Shutdown becomes longest federal closure in US history
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Shutdown becomes longest federal closure in US history

David Pritchett, a furloughed worker for the U.S. Bureau of Land Management, looks on as Sen. Catherine Cortez Masto, D-Nev., talks to reporters Friday, Jan. 11, 2019, in her office in Reno about the impacts of the partial government shutdown. Pritchett, a BLM planner in Reno, says the effects of the shutdown will have a ripple effect on federal land management long after the government fully reopens because of deadlines that were missed for federal permits on a whole range of projects, from gold mines to large recreational events. (AP Photo/Scott Sonner)

WASHINGTON — The federal government has entered Day 22 of a partial government shutdown, becoming the longest closure in U.S. history.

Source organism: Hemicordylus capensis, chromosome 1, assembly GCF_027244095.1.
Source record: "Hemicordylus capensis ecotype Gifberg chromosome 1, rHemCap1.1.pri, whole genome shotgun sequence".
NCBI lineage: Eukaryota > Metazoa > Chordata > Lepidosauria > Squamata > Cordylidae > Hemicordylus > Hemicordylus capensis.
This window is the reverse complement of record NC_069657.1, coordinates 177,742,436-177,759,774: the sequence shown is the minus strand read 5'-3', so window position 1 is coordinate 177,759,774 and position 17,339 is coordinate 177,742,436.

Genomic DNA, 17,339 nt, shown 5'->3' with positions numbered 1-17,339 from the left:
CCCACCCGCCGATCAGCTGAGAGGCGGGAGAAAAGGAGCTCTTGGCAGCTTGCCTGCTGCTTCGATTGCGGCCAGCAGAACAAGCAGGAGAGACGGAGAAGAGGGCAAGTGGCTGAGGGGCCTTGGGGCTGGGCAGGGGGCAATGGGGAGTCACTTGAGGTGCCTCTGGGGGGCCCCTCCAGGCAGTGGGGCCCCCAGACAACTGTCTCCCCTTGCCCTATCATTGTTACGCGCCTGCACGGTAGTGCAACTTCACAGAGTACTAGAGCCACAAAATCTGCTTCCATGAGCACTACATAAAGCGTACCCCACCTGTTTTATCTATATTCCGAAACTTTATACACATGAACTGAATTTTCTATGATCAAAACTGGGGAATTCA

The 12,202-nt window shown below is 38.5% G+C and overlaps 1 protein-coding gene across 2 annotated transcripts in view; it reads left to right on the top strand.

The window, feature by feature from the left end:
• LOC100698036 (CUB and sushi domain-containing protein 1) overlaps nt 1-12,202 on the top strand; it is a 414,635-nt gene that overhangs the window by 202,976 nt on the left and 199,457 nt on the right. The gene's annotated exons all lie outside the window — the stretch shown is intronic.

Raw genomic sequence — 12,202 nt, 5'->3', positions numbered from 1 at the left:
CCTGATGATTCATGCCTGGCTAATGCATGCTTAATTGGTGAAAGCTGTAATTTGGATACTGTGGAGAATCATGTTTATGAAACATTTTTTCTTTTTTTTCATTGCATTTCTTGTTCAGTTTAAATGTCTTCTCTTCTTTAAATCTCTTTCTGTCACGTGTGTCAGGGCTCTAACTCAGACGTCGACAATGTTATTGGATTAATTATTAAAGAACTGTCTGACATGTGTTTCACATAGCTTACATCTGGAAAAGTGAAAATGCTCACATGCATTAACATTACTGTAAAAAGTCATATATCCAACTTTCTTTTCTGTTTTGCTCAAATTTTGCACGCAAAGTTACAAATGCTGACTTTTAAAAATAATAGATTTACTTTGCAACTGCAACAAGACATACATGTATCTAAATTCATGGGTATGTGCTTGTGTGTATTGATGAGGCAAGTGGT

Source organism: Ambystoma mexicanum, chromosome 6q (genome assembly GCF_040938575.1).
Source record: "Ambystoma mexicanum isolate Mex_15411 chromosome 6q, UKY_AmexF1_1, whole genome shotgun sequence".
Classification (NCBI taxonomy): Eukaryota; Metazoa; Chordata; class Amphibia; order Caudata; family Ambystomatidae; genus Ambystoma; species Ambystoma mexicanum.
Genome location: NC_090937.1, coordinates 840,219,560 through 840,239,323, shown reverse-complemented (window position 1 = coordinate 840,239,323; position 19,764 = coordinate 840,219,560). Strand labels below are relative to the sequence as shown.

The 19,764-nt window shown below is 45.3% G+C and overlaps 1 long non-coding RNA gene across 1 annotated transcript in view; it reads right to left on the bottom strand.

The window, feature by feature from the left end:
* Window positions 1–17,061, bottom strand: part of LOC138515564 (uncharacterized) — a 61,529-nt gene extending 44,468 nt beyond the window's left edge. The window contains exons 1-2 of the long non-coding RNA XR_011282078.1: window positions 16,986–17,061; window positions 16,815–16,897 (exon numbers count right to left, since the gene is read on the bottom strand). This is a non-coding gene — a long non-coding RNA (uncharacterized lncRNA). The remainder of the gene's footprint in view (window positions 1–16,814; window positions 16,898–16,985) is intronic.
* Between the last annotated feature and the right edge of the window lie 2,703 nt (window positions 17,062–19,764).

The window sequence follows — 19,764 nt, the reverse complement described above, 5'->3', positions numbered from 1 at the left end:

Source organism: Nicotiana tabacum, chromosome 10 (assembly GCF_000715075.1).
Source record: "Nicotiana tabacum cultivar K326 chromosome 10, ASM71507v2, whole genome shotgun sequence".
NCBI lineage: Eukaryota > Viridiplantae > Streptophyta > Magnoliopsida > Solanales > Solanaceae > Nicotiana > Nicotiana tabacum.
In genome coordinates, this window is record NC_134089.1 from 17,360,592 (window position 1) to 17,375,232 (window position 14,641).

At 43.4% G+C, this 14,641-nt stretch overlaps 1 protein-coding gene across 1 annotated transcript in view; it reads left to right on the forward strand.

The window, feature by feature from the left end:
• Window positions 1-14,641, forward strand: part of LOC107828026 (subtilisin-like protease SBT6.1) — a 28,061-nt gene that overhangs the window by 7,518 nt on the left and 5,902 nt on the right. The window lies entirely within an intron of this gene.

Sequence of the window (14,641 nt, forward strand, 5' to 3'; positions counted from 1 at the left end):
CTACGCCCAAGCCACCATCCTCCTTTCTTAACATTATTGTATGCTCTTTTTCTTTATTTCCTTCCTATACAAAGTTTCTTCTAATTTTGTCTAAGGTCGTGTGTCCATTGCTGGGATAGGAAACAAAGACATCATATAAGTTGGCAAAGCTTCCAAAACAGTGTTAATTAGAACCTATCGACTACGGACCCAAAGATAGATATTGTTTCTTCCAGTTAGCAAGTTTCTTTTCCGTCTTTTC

Nine of the 15 Cabinet-level departments have not been funded. The Defence Department and the Department of Veterans Affairs, the government’s largest agencies, are the most notable exceptions and continue to operate since they were funded through Sept. 30.

The previous record for the longest shutdown occurred during Bill Clinton’s presidency. That one lasted from December 15, 1995, through January 6, 1996.

The current shutdown appears destined to last at least a few more days, Democratic lawmakers rejecting President Donald Trump’s demands to include $5.7 billion for a border wall in a spending bill.

The shutdown has furloughed 380,000 federal workers and forced an additional 420,000 to work without pay.

Jonathan Lemire, Lisa Mascaro And Jill Colvin, The Associated Press

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